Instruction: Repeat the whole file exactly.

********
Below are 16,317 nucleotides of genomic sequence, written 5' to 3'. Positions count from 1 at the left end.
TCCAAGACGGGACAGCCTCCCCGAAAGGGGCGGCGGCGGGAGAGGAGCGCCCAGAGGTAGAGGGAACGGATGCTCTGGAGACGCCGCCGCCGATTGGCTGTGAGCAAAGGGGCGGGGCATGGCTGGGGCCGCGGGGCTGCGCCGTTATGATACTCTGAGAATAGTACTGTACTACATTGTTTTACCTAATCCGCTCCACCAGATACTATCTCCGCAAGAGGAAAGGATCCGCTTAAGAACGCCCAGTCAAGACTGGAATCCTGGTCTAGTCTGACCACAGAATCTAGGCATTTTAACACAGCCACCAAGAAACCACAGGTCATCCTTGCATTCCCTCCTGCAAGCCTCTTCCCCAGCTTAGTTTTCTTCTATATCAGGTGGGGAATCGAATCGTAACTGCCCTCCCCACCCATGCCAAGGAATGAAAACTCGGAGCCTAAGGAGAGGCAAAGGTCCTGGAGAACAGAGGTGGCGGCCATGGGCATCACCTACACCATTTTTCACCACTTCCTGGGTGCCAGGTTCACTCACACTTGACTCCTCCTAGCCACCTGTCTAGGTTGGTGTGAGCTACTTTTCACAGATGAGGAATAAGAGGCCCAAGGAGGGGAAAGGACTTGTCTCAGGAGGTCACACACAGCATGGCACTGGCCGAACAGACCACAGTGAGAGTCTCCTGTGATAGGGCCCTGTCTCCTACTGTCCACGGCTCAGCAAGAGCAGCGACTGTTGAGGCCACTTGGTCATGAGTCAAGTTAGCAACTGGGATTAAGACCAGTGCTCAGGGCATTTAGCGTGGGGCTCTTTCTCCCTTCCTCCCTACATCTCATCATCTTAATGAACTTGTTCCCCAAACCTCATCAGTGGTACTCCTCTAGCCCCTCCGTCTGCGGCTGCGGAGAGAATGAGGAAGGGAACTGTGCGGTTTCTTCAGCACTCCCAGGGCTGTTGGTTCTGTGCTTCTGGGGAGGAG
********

Below are 16,317 nucleotides of genomic sequence, written 5' to 3'. Positions count from 1 at the left end.
TCCAAGACGGGACAGCCTCCCCGAAAGGGGCGGCGGCGGGAGAGGAGCGCCCAGAGGTAGAGGGAACGGATGCTCTGGAGACGCCGCCGCCGATTGGCTGTGAGCAAAGGGGCGGGGCATGGCTGGGGCCGCGGGGCTGCGCCGTTATGATACTCTGAGAATAGTACTGTACTACATTGTTTTACCTAATCCGCTCCACCAGATACTATCTCCGCAAGAGGAAAGGATCCGCTTAAGAACGCCCAGTCAAGACTGGAATCCTGGTCTAGTCTGACCACAGAATCTAGGCATTTTAACACAGCCACCAAGAAACCACAGGTCATCCTTGCATTCCCTCCTGCAAGCCTCTTCCCCAGCTTAGTTTTCTTCTATATCAGGTGGGGAATCGAATCGTAACTGCCCTCCCCACCCATGCCAAGGAATGAAAACTCGGAGCCTAAGGAGAGGCAAAGGTCCTGGAGAACAGAGGTGGCGGCCATGGGCATCACCTACACCATTTTTCACCACTTCCTGGGTGCCAGGTTCACTCACACTTGACTCCTCCTAGCCACCTGTCTAGGTTGGTGTGAGCTACTTTTCACAGATGAGGAATAAGAGGCCCAAGGAGGGGAAAGGACTTGTCTCAGGAGGTCACACACAGCATGGCACTGGCCGAACAGACCACAGTGAGAGTCTCCTGTGATAGGGCCCTGTCTCCTACTGTCCACGGCTCAGCAAGAGCAGCGACTGTTGAGGCCACTTGGTCATGAGTCAAGTTAGCAACTGGGATTAAGACCAGTGCTCAGGGCATTTAGCGTGGGGCTCTTTCTCCCTTCCTCCCTACATCTCATCATCTTAATGAACTTGTTCCCCAAACCTCATCAGTGGTACTCCTCTAGCCCCTCCGTCTGCGGCTGCGGAGAGAATGAGGAAGGGAACTGTGCGGTTTCTTCAGCACTCCCAGGGCTGTTGGTTCTGTGCTTCTGGGGAGGAG